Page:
Salt and Light and Righteousness Abounding

After Epiphany: The Great Invitation Worship Series Overview

Fifth Sunday after the Epiphany, Year A

In light of who and what God is blessing and how different that is from what the world and sometimes even the church seems to bless, how do we then live? As salty, light-shining people whose righteousness abounds!

Music Notes

Say So

This is a very energetic song that is capable of being performed across genres, as is done by the writers of this song, Michael Gungor (who performs it more with a heavy rock feel) and Israel Houghton (who adds a lot more harmonic color and rhythm found in black gospel and pop). Note that it can be difficult for congregations to sing, and it might need creative solutions to teach. In many cases, you can divide up the stanzas to be sung by soloists and the refrain with the congregation. With this song, however, even the refrain is a bit tricky with syncopations, but the drive makes it worth singing if you are able. Remember that congregational participation is not limited to singing, so create a rhythm they can clap as the song progresses (for instance, quarter-note claps on every beat). Another option would be to have a band to sing this song as people enter and invite the congregation to sing beginning on the next entry. Suggested key here is G--both for singability and to provide a seamless transition into the next song.

This Little Light of Mine

This spiritual is a favorite among many congregations, but the often preferred melody and accompaniment is the one found in The Africana Hymnal, 4150, as suggested in the worship order. As with many spirituals, even a solo piano can play this accompaniment with some light improvisation (it doesn’t take much!) to jazz it up a bit. It will also work with a band accompaniment. Some of the most creative endeavors are when bands reimagine how to sing an older hymn or song in a new way. To guarantee authentic performance practice, appoint capable clappers in the congregation and the choir to clap on beats 2 and 4 of each measure. Ideal key is G.

I’ve Got a Robe

You will find this most interesting text and tune in The Africana Hymnal, and when considering the variety in a service, this would be a point where a vocal quartet might lead the singing a cappella with claps, light percussion, and even a walking bass line. We suggest you use words in this song to tie in with the theme this week (I’ve got salt/shake out my salt, shake it all over God’s heaven; I’ve got light/shine my light, shine it all over God’s heaven). This will allow the Scripture to speak through the singing in a way that reading the Scripture is unable to do! For the purposes of this opening set, the recommended key is G, which will provide continuity between songs as a part of the entrance into worship. Follow up this song with a reprise of the song, “Say So.”

Bring Forth the Kingdom

Not many songs speak to this Scripture as directly and poignantly as this offering from Marty Haugen. It is musically interactive with alternating parts in stanzas for a leader and the congregation/choir. The refrain and congregational stanza parts are very easy to teach, so be sure to take time before worship to offer a moment of rehearsal as an expression of Christian hospitality! Simply sing their stanza parts a phrase at a time and have them sing by echoing the phrases. Reinforce with them that the first phrase begins higher, and the second phrase begins lower. The refrain is a set of 4 simple phrases, the first three of which are almost exact repetition. This is a great song to use with children, too, having them either sing the “Leader” or “All” parts, and then inviting the congregation to sing the refrain. Written in a folk style, this hymn can be accompanied by a piano, light organ, guitar, or small instrumental ensemble. Using a guitar or piano in particular will help provide a pulse that is often difficult for a solo organ. For this service, we recommend singing stanzas 1 and 2 and transitioning into the next hymn, “Seek Ye First,” which is in the same key of D. Read History of Hymns: "Bring Forth the Kingdom" »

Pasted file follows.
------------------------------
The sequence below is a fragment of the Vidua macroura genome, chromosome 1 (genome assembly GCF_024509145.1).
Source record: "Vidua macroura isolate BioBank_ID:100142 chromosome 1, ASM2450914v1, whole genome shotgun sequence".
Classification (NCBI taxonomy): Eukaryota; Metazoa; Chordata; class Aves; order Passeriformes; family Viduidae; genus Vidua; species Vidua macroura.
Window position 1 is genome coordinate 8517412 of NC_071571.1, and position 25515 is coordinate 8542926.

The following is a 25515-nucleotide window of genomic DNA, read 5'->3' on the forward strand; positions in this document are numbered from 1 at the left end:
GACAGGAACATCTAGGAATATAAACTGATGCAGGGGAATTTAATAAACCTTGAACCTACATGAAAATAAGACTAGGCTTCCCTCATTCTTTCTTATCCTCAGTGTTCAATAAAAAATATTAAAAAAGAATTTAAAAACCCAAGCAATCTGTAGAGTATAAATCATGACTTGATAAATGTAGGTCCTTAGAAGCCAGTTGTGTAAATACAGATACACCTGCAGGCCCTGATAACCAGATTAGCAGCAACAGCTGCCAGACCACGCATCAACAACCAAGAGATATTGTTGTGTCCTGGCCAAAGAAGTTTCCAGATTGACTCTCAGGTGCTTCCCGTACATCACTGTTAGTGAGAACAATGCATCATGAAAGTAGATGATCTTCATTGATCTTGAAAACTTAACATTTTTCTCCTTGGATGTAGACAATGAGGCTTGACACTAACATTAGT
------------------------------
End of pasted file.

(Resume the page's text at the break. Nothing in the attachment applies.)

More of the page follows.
Seek Ye First

One of my earliest memories was singing “Seek Ye First” and hearing the soprano soloist in the choir of my small church singing the “Alleluia” descant while we sang the text of the chorus. Regardless of church size, many congregations know this song by heart because of its scriptural authenticity, motivic recognition (the “Hey, I know that song!” characteristic), and singability. Even if you don’t have a soprano who can sing the sustained “Alleluia” line with clarity, use a flute, violin, recorder, or other treble instrument to provide the same effect. If children are indeed singing as a part of this entrance rite, have a child play this line on the recorder. Accompaniment can be piano, organ, guitar, or any combination of these or other instruments. Sing in the key of D and transition back to stanzas 3 and 4 of “Bring Forth the Kingdom.” Read an article on Karen Lafferty, writer of this hymn »

We Would See Jesus

Our recommendation with the use of this resource this week is to speak the words of stanza 3 while the instruments accompany underneath. The use of a folk ensemble (guitars, mandolin, fiddle, etc.) can go a long way in helping this become a heart song of the congregation. Read History of Hymns: "We Would See Jesus" »

Let It Be Me

This title may not be familiar to you or your church, but it is a way to incorporate a song in the secular catalog into a sacred place of worship as an offering to God. The Indigo Girls often write songs of social consciousness, which apply to the insistence of United Methodists upon works of social holiness. If you have a couple of vocalists who would like to sing a duet with some light instrumentation, this is a great option. However, please note that this song is not recommended for congregational use. Reprinting lyrics will not be allowed under a common church copyright license like CCLI or OneLicense, and doing so would require contacting the copyright owner for permission. You may also expect to pay a fee to do so. Our recommendation is for a soloist, duo, or small group to perform it live without reprinting any lyrics in any form.